Chancellor Jeremy Hunt will announce a rise in the national living wage this week, Sky News understands.
Mr Hunt and Prime Minister Rishi Sunak will accept an official recommendation to increase the living wage from £9.50 an hour to about £10.40 an hour, according to news first reported in The Times.
The rise of nearly 10% would benefit around 2.5 million people, the newspaper said.
Among the other measures reportedly being considered are:
• Cost of living payments for eight million households worth up to £1,100
• Payments of £650 for those on means-tested benefits such as universal credit, £150 for disability benefit recipients, and £300 for pensioner households
• Freezing of thresholds for income tax, national insurance, VAT, inheritance tax and pension savings
• Removing the requirement for local authorities to hold a referendum before increasing council tax by more than 2.99%, allowing them to raise significantly more money. The new threshold could be 5%, The Daily Telegraph reported
The moves are part of plans to cut spending by £33bn and raise taxes by £22bn to plug a black hole in the country’s finances.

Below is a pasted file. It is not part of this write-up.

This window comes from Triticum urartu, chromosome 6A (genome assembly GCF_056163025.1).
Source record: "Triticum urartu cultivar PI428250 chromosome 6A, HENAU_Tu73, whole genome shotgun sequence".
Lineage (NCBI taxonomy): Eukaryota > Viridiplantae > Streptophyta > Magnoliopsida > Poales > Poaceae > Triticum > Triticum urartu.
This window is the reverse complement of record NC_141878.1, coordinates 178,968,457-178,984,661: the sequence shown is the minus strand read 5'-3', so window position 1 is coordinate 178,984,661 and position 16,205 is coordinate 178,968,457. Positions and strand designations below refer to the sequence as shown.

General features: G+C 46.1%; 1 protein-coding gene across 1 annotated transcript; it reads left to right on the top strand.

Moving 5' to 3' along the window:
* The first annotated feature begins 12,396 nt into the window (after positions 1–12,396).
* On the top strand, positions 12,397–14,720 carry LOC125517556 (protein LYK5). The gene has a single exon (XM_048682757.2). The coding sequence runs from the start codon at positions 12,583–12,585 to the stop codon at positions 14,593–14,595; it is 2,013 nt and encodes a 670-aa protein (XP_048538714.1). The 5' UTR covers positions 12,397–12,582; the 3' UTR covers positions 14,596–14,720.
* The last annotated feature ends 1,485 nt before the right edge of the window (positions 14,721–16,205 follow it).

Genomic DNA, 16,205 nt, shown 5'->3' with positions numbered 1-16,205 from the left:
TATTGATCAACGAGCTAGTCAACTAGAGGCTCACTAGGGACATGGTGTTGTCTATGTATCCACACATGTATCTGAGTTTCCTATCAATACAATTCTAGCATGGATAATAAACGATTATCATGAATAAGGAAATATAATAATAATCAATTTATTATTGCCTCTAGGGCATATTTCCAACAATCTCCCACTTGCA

The government has already said that the poorest households will be prioritized, leaving wealthy and middle-income households to bear the greatest burden from tax rises.
One of the main focuses will be energy costs, with changes to be made to the price guarantee announced in September by Mr Sunak’s predecessor, Liz Truss.
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The price guarantee meant that a typical household would face energy bills of no more than £2,500 a year, but this could rise to as much as £3,100 from April – and even this would still leave taxpayers with a large bill.
There have also been hints that the autumn statement on Thursday could include benefits and pensions being increased in line with inflation – a move that will cost around £11bn.
The triple lock on state pensions – which guarantees an increase in line with average earnings, inflation, or 2.5%, whichever is higher – was part of the Conservatives’ manifesto in 2019.
But, as inflation soars past 10%, it has become increasingly expensive.
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Speaking to reporters accompanying him on his trip to the G20 summit in Bali, Mr Sunak said: “My track record as chancellor shows I care very much about those pensioners, particularly when it comes to things like energy and heating because they are especially vulnerable to cold weather.
“That’s why when I announced support earlier this year as chancellor we made extra provision for pensioners to receive up to £300 alongside their winter fuel payments to help them cope with energy bills over the winter.
“So I am someone who understands the particular challenge of pensioners.
“They will always be at the forefront of my mind.”